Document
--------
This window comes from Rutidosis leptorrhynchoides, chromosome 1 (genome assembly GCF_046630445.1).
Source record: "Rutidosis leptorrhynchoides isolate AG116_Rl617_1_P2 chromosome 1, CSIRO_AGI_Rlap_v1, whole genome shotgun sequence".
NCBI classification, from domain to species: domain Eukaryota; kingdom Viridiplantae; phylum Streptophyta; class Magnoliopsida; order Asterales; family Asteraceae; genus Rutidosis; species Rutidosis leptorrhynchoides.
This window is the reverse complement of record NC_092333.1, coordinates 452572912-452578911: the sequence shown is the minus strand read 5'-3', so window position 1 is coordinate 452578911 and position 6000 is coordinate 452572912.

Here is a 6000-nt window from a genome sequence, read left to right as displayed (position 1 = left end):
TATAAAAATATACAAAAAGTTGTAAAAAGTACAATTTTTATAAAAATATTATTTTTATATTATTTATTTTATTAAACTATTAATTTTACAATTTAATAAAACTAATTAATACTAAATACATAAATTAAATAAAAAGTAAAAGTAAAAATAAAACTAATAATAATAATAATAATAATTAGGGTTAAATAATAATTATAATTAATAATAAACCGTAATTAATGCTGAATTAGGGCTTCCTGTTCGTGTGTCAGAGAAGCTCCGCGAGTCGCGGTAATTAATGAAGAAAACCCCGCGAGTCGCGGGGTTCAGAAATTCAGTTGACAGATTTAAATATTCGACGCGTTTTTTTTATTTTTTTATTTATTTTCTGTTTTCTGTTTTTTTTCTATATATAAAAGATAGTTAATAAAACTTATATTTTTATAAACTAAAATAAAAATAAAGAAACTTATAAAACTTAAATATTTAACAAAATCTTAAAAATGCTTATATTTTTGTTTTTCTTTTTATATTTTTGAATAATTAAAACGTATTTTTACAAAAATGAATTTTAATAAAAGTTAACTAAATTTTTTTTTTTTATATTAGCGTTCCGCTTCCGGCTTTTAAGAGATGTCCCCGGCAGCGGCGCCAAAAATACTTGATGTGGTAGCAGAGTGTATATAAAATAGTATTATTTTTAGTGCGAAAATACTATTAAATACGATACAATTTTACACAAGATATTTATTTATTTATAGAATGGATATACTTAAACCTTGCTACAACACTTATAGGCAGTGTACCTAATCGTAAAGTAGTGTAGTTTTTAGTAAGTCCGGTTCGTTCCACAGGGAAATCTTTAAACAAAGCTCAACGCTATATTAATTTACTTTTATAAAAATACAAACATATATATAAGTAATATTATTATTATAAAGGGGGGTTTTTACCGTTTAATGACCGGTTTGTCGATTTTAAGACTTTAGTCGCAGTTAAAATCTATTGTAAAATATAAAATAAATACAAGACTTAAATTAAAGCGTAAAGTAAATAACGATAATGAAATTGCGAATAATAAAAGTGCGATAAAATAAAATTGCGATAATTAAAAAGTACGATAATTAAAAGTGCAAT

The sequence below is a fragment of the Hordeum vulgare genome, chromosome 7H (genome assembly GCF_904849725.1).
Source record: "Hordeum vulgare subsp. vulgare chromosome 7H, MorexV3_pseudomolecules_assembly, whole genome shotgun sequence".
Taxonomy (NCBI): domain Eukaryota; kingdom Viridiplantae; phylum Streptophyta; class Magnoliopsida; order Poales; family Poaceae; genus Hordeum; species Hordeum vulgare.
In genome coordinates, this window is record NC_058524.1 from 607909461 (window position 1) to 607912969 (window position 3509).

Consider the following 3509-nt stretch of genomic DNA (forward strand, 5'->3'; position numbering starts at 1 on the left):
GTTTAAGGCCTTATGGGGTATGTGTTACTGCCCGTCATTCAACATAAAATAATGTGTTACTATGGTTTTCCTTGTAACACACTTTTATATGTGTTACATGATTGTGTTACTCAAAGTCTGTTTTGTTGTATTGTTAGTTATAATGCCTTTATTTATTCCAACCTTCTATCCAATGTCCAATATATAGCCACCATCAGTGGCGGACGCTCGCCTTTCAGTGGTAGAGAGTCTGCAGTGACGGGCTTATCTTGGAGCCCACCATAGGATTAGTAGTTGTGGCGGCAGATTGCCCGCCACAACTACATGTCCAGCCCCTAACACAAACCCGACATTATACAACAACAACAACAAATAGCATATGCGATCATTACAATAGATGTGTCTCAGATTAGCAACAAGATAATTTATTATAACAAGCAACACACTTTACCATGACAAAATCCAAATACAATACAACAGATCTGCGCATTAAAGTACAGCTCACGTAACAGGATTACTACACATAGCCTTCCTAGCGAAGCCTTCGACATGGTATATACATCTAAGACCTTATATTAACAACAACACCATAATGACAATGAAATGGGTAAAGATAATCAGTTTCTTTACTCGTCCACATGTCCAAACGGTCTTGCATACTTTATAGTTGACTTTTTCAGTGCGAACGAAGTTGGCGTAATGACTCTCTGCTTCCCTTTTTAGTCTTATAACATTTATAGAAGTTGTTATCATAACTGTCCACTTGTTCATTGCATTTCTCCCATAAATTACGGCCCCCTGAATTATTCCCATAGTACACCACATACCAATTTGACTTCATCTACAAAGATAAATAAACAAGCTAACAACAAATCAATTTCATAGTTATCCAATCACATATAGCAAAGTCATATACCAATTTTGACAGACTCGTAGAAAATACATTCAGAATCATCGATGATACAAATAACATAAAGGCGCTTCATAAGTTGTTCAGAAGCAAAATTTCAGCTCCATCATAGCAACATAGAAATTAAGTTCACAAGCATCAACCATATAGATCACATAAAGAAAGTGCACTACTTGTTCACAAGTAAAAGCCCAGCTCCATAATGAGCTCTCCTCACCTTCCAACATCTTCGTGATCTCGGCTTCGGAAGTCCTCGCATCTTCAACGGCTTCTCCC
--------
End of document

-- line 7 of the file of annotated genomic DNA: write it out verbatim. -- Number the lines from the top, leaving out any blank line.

The sequence below is a fragment of the Hordeum vulgare genome, chromosome 7H (genome assembly GCF_904849725.1).